Missing media competence, scarce time, filter bubbles and financial means of potent influencers all lead to the spread of inaccurate, misleading or even wrong information. For citizens it is increasingly hard to judge, which information can be trusted and why. Governments, companies and rich individuals today can buy armies of bloggers and social media experts to run profiles and chat bots, which are flooding social media channels with the information they want to spread. Most of today’s largest social media platforms have currently no means to moderate these discussions. This information asymmetry contradicts the notion of an authentic deliberation process as e.g. defined by John S. Dryzek.[11] We thus need to create new platforms allowing for an informed, balanced, conscientious, substantive and comprehensive deliberation processes.


Deliberation and influence exercised through ranking, voting and discussions

There are some important features that the MOODs need to have: 1) They should be transparent in the way they work and decentralized, to reduce manipulation and censorship. 2) They should be moderated (by community-elected moderators) to ensure that discussion are constructive and fair. 3) Artificial Intelligence should be used to detect abnormal activity and reveal chat bots as well as ghostwriters. AI could also be used to organize the arguments made and support a multi-faceted discussion. 4) Reputation systems should incentivize responsible behavior and high-quality contributions. For example, one could give a greater visibility to contributors with a higher reputation. It is also important to detect manipulative rating activities. 5) Finally, a transparent and fair qualification mechanism could determine the roles that individuals can play in the deliberation process, and what additional data and platform functionality would be at their disposal.


To define Digital Democracy merely as democratic processes in a media-dominated and digitalized world falls short of what a reasonably advanced idea of Digital Democracy encompasses. A sophisticated model of Digital Democracy must be based on the concepts of co-creation, co-evolution and collective intelligence, enabled through the use of modern digital means.[12]


It certainly takes a substantial amount of work to build these platforms and to upgrade democratic processes to be fit for the digital age. The task we have to accomplish has technical, legal and motivational aspects. Especially the question of how to engage enough people in the deliberation process will be crucial. One has to secure easy access to the platform and experiment with incentives and gamification to reach sufficiently broad participation. However, there are no obstacles that could not be overcome. The potential benefits of a suitably refined (direct) democratic process clearly outweigh the costs of turning history back and neglecting “we the people”. Digital democracy supports society’s historical achievements: self-determination and freedom, the division of power and fairness, social inclusion and participation as well as diversity and resilience.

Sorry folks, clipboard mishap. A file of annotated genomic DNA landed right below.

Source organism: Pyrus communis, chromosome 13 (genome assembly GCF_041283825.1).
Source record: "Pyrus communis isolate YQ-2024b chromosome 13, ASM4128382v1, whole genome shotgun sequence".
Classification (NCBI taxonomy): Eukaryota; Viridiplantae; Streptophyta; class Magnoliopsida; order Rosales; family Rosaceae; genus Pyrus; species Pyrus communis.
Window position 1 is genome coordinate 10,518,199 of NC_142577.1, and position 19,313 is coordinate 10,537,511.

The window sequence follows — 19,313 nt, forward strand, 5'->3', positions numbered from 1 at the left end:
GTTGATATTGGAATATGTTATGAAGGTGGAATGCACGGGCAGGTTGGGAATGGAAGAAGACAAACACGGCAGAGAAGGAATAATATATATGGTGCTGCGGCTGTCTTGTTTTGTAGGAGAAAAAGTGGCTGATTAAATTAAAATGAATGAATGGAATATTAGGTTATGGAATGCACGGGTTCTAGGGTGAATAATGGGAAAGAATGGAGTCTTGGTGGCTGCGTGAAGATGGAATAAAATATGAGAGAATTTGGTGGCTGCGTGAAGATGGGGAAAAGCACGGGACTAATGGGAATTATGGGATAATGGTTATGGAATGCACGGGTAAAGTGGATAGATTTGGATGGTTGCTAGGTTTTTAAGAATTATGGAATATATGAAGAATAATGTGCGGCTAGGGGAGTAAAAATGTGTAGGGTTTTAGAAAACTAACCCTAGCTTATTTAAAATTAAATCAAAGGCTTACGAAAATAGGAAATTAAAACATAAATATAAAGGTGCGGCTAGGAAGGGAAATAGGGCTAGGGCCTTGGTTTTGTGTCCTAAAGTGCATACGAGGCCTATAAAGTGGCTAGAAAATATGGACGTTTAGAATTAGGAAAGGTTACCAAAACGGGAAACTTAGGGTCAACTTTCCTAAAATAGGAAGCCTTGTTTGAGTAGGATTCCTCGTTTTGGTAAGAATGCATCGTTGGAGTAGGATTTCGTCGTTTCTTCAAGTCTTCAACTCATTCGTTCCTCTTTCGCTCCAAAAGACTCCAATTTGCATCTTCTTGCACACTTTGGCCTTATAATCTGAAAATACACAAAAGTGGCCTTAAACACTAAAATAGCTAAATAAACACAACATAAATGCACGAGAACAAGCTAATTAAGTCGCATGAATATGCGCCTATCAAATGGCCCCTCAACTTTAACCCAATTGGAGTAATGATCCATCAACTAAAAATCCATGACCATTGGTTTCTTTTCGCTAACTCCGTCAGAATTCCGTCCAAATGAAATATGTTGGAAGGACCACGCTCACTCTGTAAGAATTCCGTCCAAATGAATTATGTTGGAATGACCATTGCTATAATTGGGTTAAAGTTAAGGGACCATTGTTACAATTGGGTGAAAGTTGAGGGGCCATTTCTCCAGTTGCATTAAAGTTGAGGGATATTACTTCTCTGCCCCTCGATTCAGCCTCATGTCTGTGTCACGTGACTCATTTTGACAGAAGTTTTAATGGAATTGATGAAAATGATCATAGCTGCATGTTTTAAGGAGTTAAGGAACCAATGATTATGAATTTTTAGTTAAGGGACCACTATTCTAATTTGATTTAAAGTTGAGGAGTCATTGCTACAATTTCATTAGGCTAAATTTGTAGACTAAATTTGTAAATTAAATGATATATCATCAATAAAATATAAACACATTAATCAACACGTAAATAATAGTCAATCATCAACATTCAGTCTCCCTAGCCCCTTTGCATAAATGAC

Dirk Helbing is Professor of Computational Social Science at ETH Zurich, Switzerland, and member of the German Academy of Sciences “Leopoldina”. He leads the initiative, which wants to open up the opportunities of the Internet of Things for everyone.


Stefan Klauser is a Political Scientist and FinTech Expert and leads the subject “Digital Society” in Professor Helbing’s team. While working for the Swiss Department of Foreign Affairs, he was responsible for creating an exhibition on Modern Direct Democracy. Later, when working for the Swiss State Secretariat for Education, Research and Innovation, he was Project Leader Innovation Initiatives and Swiss Representative to the OECD Global Science Forum.


[2] D. Helbing and E. Pournaras, Build digital democracy, Nature 527, 33-34 (2015):

[3] see also: Hotelling, Harold (1929). “Stability in Competition”. The Economic Journal 39: 41–57.

[4] The Bryce’s Law describes the tendency of a federal state to become more centralized over time. See: H. Badinger / V. Nitsch (Ed.) (2016): Routledge Handbook of the Economics of European Integration.

[5] L. Olai, L. Lehmkuhl (2012): Centralizing the EU? An analysis of the European Court of Justice’s tendency to rule in favor of centralization of the European Union.

[6] Dixit & Weibull (2007) present in their book “Political polarization” a model highlighting that different priors are necessasry conditions for polarization. In the context of this article here, filter bubbles and selective media engender heterogeneous priors amongst the population. Then, when a population is presented with the same information, people arrive at dichotomized conclusions, and politlical opinions shift toward extremes - and not toward the center.

[7] D. Landa / A. Meirowitz (2009): „Game Theory, Information, and Deliberative Democracy“, in American Journal of Political Science, Volume 53, Issue 2, pages 427–444.

[8] The Partido de la Red movement in Argentina makes digital democracy to the central element in its program. See

[9] Compare E. Ostrom (1990): Governing the Commons.

[10] Compare: James S. Fishkin/ Robert C. Luskin (1999): Bringing Deliberation To The Democratic Dialogue.

[11] Dryzek (1990): Discursive Democracy: Politics, Policy, and Political Science.

[12] D. Helbing, Society 4.0: Upgrading society, but how?; D. Helbing, Why we need democracy 2.0 and capitalism 2.0 to survive, Jusletter IT (May 25, 2016), see